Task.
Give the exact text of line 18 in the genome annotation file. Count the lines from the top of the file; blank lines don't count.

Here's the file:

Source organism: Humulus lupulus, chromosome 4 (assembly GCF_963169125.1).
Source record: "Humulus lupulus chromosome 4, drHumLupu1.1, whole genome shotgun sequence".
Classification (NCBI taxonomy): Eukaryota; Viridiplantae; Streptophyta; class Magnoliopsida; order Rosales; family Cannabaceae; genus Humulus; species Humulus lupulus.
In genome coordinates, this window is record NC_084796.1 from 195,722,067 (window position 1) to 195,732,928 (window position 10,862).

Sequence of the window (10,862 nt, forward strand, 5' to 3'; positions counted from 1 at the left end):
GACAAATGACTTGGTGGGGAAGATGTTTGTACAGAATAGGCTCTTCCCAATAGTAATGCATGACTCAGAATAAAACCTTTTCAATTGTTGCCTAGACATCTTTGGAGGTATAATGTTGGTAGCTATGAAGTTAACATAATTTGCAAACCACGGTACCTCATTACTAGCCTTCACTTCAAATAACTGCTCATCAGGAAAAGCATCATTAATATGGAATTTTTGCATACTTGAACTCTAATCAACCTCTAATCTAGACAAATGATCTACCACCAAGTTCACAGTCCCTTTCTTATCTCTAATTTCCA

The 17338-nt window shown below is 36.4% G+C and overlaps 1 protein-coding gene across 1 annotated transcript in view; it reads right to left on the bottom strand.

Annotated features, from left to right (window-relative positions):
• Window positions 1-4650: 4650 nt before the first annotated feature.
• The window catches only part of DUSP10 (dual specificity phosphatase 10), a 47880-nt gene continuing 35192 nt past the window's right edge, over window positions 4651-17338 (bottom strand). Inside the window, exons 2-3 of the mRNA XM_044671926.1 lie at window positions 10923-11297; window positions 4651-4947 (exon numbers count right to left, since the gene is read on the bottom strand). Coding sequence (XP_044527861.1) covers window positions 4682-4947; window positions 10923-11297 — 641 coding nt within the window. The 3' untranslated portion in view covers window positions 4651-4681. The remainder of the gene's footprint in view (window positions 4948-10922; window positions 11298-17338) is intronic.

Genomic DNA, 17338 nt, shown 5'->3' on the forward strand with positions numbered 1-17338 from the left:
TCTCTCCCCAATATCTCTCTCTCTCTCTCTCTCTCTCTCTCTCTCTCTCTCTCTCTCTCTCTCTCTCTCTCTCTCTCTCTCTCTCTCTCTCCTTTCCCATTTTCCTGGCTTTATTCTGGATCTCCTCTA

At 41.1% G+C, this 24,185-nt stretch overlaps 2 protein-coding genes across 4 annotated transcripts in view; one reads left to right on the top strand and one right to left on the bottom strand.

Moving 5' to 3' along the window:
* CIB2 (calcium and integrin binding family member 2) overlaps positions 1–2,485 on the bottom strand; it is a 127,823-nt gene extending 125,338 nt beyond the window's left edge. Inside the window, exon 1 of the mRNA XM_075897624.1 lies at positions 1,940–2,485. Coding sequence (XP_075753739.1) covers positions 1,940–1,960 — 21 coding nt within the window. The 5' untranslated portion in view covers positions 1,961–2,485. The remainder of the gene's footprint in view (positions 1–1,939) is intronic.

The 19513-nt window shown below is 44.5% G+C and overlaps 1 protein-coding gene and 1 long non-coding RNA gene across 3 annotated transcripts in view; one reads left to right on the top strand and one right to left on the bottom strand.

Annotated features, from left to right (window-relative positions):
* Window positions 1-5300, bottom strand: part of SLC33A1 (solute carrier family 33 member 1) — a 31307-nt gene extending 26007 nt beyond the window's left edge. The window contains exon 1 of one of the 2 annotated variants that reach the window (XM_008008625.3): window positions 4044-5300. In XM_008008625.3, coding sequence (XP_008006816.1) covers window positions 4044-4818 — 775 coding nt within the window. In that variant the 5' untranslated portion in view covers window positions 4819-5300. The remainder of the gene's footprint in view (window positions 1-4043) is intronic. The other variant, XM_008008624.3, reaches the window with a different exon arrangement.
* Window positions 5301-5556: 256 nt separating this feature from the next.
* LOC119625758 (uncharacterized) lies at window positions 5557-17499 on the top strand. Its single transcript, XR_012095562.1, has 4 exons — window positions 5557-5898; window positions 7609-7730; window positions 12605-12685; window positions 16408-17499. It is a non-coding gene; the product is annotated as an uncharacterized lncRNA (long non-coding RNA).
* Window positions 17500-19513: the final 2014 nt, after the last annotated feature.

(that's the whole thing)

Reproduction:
* Window positions 1-5300, bottom strand: part of SLC33A1 (solute carrier family 33 member 1) — a 31307-nt gene extending 26007 nt beyond the window's left edge. The window contains exon 1 of one of the 2 annotated variants that reach the window (XM_008008625.3): window positions 4044-5300. In XM_008008625.3, coding sequence (XP_008006816.1) covers window positions 4044-4818 — 775 coding nt within the window. In that variant the 5' untranslated portion in view covers window positions 4819-5300. The remainder of the gene's footprint in view (window positions 1-4043) is intronic. The other variant, XM_008008624.3, reaches the window with a different exon arrangement.